Lots of things going on in my personal life, and so I'm up late trying to accomplish one thing that I wanted to do today, which was to work on my palette color selection and mix some paint.

I've learned from reading and from practice that it's not hard to mix any color that you need, but it is hard not to get all excited about the 89 colors that paint vendors push at you. No one actually needs all of those, and with a bit of practice, in theory, a person should be able to mix any color from a good selection of base colors. Tonight, I worked orange. I mixed it with every other color in my initial palette and was surprised by the results.

Here are the colors that I first selected in my palette (plus white and black, not shown in this picture). Orange is on the left.

Now on the top row, here are the same colors mixed with orange, with white and black on the far right. The original colors are on the bottom row.

What struck me about this is how similar the results for the greens and for gamboge and yellow (2nd and 3rd on the left).

So do I need them? I tried to recreate gamboge (yellow-orange) and sap green (the green on the left) with the other colors. Here's how I did:

I used viridian, a bit of blue, and yellow to reproduce sap green. I came real close. Then I mixed it with orange to reproduce the blend and that too was very close. So I don't need sap green.

And the same results with gamboge, although I like gamboge as a color.

One last thing that I want to point out. Richard Schmid, in his book, asserts that colors harmonize just fine when blended with every other color in a palette. So here are the colors I made by blending every color in my palette with orange.

I have to agree with him. Just having the same "base" color for every mixed color brings out colors that all harmonize with one another. Color wheel be damned.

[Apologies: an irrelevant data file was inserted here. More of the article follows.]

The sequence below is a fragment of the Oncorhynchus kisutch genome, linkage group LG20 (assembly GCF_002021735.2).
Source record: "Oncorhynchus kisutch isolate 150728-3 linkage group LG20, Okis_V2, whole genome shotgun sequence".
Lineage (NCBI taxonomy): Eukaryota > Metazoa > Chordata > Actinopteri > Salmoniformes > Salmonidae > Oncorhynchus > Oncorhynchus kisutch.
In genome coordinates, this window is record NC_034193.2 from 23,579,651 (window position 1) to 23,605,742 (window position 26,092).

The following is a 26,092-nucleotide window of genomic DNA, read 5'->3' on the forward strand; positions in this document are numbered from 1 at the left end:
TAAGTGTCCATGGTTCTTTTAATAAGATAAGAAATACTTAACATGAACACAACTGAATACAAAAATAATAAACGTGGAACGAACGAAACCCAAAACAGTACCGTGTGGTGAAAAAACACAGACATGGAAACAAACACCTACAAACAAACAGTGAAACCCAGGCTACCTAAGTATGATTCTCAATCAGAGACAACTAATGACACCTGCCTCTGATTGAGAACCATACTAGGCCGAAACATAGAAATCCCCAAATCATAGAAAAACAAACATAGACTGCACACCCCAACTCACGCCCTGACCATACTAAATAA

Tags: palette | painting | richard schmid
by Brett Rogers, 4/21/2005 2:25:46 AM



I've been home this morning with my son, Nick, who's had a reaction to the tetanus booster that he received yesterday. His throat constricted a bit, but he could breathe and swallow (although uncomfortably), so I've been watching him. He seems better now.

While home, I decided to weed out the watercolor tubes that I have for what I want in my essential palette of colors. Schmid's book was very instrumental in this, not so much for color selection but for the idea that it is important to do this. Then I can later mix each color with another to see that it's what I need and what it produces.

So here it is:

I initially bought Winsor & Newton's Cotman line of paints, but they're not only a bit streaky, the lids for the tubes are horrible and ill-fitting. I sent an email to Winsor & Newton about it and never heard back from them, so in the strongest manner I can, I dissuade anyone from purchasing Winsor & Newton or Cotman.

I'm using Grumbacher Academy paints and I'm happy with those. Smooth, and the Grumbacher Red is the truest red that I've found. And the lids are lovely!

So, since Nick is better, I'm off to take him to school and me to work. Hopefully sometime this week, I'll get back to painting. Sketching is cool and necessary practice, but I like colors.


Tags: nick | painting | palette
by Brett Rogers, 4/19/2005 12:31:49 PM